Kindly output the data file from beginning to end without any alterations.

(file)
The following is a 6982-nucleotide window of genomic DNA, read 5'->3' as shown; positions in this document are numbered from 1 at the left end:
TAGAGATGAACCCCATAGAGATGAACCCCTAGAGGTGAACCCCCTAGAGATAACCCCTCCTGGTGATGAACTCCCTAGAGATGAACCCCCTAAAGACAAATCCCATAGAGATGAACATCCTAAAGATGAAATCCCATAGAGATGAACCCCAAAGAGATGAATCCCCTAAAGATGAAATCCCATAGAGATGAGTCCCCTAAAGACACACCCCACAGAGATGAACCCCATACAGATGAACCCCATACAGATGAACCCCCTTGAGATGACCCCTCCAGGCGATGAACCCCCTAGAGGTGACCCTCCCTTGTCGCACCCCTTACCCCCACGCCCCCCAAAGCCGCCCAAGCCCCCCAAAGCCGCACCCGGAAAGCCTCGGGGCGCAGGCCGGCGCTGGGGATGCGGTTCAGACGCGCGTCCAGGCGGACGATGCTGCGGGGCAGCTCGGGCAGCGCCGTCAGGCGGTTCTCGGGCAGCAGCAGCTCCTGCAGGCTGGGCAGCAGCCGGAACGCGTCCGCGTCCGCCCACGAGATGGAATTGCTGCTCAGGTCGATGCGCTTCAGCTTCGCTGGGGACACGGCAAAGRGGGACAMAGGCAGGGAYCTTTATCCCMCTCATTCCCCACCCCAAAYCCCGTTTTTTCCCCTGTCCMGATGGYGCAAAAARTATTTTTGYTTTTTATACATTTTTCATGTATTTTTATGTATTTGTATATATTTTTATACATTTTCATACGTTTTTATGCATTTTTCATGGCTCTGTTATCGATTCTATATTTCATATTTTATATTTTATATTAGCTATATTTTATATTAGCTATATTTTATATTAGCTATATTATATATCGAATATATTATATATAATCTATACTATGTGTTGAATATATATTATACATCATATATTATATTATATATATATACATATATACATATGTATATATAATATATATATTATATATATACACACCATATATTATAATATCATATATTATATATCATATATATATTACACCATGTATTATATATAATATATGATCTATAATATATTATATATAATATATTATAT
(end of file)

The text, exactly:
The following is a 6982-nucleotide window of genomic DNA, read 5'->3' as shown; positions in this document are numbered from 1 at the left end:
TAGAGATGAACCCCATAGAGATGAACCCCTAGAGGTGAACCCCCTAGAGATAACCCCTCCTGGTGATGAACTCCCTAGAGATGAACCCCCTAAAGACAAATCCCATAGAGATGAACATCCTAAAGATGAAATCCCATAGAGATGAACCCCAAAGAGATGAATCCCCTAAAGATGAAATCCCATAGAGATGAGTCCCCTAAAGACACACCCCACAGAGATGAACCCCATACAGATGAACCCCATACAGATGAACCCCCTTGAGATGACCCCTCCAGGCGATGAACCCCCTAGAGGTGACCCTCCCTTGTCGCACCCCTTACCCCCACGCCCCCCAAAGCCGCCCAAGCCCCCCAAAGCCGCACCCGGAAAGCCTCGGGGCGCAGGCCGGCGCTGGGGATGCGGTTCAGACGCGCGTCCAGGCGGACGATGCTGCGGGGCAGCTCGGGCAGCGCCGTCAGGCGGTTCTCGGGCAGCAGCAGCTCCTGCAGGCTGGGCAGCAGCCGGAACGCGTCCGCGTCCGCCCACGAGATGGAATTGCTGCTCAGGTCGATGCGCTTCAGCTTCGCTGGGGACACGGCAAAGRGGGACAMAGGCAGGGAYCTTTATCCCMCTCATTCCCCACCCCAAAYCCCGTTTTTTCCCCTGTCCMGATGGYGCAAAAARTATTTTTGYTTTTTATACATTTTTCATGTATTTTTATGTATTTGTATATATTTTTATACATTTTCATACGTTTTTATGCATTTTTCATGGCTCTGTTATCGATTCTATATTTCATATTTTATATTTTATATTAGCTATATTTTATATTAGCTATATTTTATATTAGCTATATTATATATCGAATATATTATATATAATCTATACTATGTGTTGAATATATATTATACATCATATATTATATTATATATATATACATATATACATATGTATATATAATATATATATTATATATATACACACCATATATTATAATATCATATATTATATATCATATATATATTACACCATGTATTATATATAATATATGATCTATAATATATTATATATAATATATTATAT